Specialty food saw a record year in 2014. For the first time ever, total U.S. sales of specialty food topped $100 billion, with an increase of nearly 22 percent over 2012 to $109 billion, according to this year’s “State of the Specialty Food Industry” report, produced by the Specialty Food Association and Mintel.

Retail sales in multi-unit outlets, specialty food stores, and natural grocers hit $85.5 billion. The market’s growth has slowed slightly, however, since its rebound after the recession, likely due to its maturity.

Foodservice sales account for 22 percent of all specialty food dollars, or $24.1 billion. Sales of specialty foods have grown 30.7 percent in the foodservice channel between 2012 and 2014, versus 19.5 percent in retail channels.

The market size for the specialty food industry is estimated by SPINS/IRI three-year scanner data sales for multi-unit, specialty, and natural supermarkets (excluding Whole Foods Market and Trader Joe’s) for sale in 58 food and beverage segments. There have been noteworthy changes to this year’s methodology.

Methodology Changes
To increase the accuracy of its research, the Specialty Food Association and Mintel reevaluated the methodology for reporting sales of specialty foods through mainstream, natural, and specialty food channels. For mainstream and natural channels, Mintel used SPINS/IRI sales scanner data directly for the 2012–2014 time period, rather than estimating growth from the prior year’s report. Mainstream channel sales are higher and represent a bigger piece of the pie in this methodology, accounting for roughly 82 percent of retail sales. Mintel notes this methodology reflects the increased penetration for specialty foods in mainstream outlets.

Mintel also reassessed the specialty channel to come up with a more accurate market sizing methodology. In addition to gathering SPINS/IRI sales data for this channel, Mintel collected retailer survey respondent numbers (average transactions per week, average transaction size) that were then annualized. After further review, Mintel estimated that SPINS and survey data combined represent roughly 60 percent of the total channel’s sales.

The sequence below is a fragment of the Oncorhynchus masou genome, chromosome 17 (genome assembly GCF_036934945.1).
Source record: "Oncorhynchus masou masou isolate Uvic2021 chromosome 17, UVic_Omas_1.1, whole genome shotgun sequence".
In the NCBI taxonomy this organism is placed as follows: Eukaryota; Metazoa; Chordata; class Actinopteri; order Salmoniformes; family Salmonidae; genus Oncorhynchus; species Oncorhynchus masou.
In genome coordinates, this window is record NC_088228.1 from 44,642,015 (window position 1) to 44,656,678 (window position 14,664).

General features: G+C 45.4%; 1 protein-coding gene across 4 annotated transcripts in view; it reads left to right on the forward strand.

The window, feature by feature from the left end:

Report Highlights
Here are some top-level statistics on the size of the specialty food industry at retail and top-selling categories. For the Summary and Full Report, please see below.

More than four-fifths of specialty food sales, or $42 billion, are through mainstream stores.
Dollar sales through specialty food stores have increased by 18.5 percent over the past two years.

The majority (51 out of 58) of specialty food and beverage segments grew from 2012 to 2014, with many achieving double-digit sales growth. The specialty food market overall grew 19.2 percent.

The specialty food market now has 15 segments worth more than $1 billion, led by cheese and cheese alternatives; coffee, coffee substitutes, and cocoa; and frozen and refrigerated meat, poultry, and seafood.

More highlights from the supply chain:

•    48 percent of manufacturers reported growth of 20 percent or more in 2014.
•    Manufacturers, importers, and brokers all say non-GMO will be the top natural/ethical product claim in three years.
•    Distributors say specialty food stores are their fastest-growing channel.
•    Importers say Mediterranean, Italian, Latin, and Spanish are the top cuisines emerging in 2015.
•    Specialty grocery accounts for 32 percent of sales in specialty food stores.

The Specialty Food Association’s State of the Specialty Food Industry is a joint research project prepared by Mintel and SPINS/IRI. The research encompasses three years of sales data for 58 specialty food categories, pulled from the SPINS database of mainstream and natural food stores. In addition, Mintel surveyed specialty food manufacturers, importers, distributors, brokers, and retailers to develop the statistics presented in this report.

Specialty foods are defined as foods or beverages of the highest grade, style, and/or quality in their respective categories. Their specialty nature derives from a combination of some or all of the following qualities: uniqueness, origin, processing method, design, limited supply, unusual application or use, extraordinary packaging, or channel of distribution/sales.

READ DEFINITIONS AND BRAND EXAMPLES for the 58 categories included in this research. (DOWNLOAD PDF)